We talked about VR tech again for a while…. but then again conversation returned to emotional well-being. An attendee referenced an AltspaceVR user (not at this event) who had lost his parents, and been terribly disfigured, in an automobile accident, but found great solace participating in social VR. This sort of story certainly stimulates my imagination about how social VR can help not just shy people, but folks in more extreme psychological and physical difficulty.

We eventually went past our scheduled hour by about 10 minutes. As folks took their leave, and we said our goodbyes, I felt just like when I occasionally throw a small party in the real world, and we’ve finally come to the end of the night, even though it was still 1:10 PM in the afternoon.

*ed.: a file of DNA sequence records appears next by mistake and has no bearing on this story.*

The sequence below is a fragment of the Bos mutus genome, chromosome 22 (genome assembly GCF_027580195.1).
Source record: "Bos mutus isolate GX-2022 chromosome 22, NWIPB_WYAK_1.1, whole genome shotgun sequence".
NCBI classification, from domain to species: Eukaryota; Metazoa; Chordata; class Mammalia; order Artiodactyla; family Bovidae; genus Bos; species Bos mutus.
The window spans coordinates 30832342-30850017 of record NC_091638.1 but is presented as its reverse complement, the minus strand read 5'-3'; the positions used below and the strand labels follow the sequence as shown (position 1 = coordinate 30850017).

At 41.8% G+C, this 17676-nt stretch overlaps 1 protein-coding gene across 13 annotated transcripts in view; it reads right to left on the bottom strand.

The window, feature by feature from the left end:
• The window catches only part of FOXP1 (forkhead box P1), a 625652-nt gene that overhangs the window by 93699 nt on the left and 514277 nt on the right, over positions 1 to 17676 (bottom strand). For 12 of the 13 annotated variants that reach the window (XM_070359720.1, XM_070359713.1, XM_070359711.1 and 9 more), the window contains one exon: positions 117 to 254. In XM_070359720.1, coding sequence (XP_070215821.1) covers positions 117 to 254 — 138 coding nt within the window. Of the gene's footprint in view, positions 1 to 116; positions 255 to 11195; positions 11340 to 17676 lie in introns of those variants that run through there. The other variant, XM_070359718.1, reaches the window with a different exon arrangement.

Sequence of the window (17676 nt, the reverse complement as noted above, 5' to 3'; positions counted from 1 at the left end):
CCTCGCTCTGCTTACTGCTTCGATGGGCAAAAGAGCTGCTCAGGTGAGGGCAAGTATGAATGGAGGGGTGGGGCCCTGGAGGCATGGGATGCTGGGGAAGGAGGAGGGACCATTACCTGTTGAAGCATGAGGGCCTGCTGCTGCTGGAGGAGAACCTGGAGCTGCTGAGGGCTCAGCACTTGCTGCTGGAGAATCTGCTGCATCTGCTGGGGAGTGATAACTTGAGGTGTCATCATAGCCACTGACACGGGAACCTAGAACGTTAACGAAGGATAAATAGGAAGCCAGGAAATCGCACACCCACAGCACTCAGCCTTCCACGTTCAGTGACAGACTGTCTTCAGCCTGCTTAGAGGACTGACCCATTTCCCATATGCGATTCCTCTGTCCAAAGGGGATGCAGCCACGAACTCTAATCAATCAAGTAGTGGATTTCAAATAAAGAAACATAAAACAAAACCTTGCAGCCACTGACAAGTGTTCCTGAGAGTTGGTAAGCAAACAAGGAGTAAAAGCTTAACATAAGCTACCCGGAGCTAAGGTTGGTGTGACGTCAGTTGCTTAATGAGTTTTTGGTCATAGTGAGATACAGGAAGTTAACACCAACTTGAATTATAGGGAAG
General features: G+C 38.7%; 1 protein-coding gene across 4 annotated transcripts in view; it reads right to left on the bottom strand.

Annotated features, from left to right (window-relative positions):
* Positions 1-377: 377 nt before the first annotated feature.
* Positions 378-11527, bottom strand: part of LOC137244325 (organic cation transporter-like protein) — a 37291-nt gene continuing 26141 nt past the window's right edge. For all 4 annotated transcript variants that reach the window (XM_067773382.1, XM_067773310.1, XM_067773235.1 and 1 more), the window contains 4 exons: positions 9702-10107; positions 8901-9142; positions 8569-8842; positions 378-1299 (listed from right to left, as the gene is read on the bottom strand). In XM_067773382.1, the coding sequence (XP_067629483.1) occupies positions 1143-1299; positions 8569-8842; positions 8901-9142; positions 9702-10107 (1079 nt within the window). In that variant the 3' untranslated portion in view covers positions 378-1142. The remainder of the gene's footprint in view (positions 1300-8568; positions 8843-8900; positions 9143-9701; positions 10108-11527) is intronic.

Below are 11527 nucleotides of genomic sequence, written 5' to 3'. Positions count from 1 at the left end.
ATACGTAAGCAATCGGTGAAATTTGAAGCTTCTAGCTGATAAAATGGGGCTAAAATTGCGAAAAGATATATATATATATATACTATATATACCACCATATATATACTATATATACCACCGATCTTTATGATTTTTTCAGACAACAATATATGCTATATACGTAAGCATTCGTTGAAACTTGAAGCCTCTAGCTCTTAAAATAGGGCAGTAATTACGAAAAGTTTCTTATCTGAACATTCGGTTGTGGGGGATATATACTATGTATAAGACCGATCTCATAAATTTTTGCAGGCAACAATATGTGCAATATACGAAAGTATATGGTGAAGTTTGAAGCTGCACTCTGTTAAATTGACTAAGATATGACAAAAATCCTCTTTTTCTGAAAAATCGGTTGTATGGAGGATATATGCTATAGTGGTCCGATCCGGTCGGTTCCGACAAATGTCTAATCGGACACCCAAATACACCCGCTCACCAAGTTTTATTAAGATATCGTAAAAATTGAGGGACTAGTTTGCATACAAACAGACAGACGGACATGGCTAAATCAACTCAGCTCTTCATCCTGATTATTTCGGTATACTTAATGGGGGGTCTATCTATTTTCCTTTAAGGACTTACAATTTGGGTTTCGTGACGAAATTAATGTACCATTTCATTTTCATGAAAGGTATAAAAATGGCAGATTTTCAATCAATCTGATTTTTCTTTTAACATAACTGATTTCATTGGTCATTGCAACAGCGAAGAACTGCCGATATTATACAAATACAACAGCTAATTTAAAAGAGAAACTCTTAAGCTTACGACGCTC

Here are several observations, looking back on the experience. First of all, despite anonymity, there was no troll-ish behavior, not one bit. I occasionally Periscope, and invariably have to block one or two commenters. AltspaceVR also has the ability for the host to block a participant, but I didn’t want to have to use it. Everyone seemed quite kind toward each other. In fact, I was reminded, somewhat, of group therapy sessions I participating in when I was a medical student. I hope all of my future social  VR experiences are as pleasant.

Finally, the topic of Ready Player One did not come up, not even once. 🙂

I hope I have piqued your interest in social  VR, and the  AltspaceVR platform. If you’d like to participate in one of my upcoming Health Systems Chats in Social VR Series of events, head on over to http://wareflo.com/socialVR!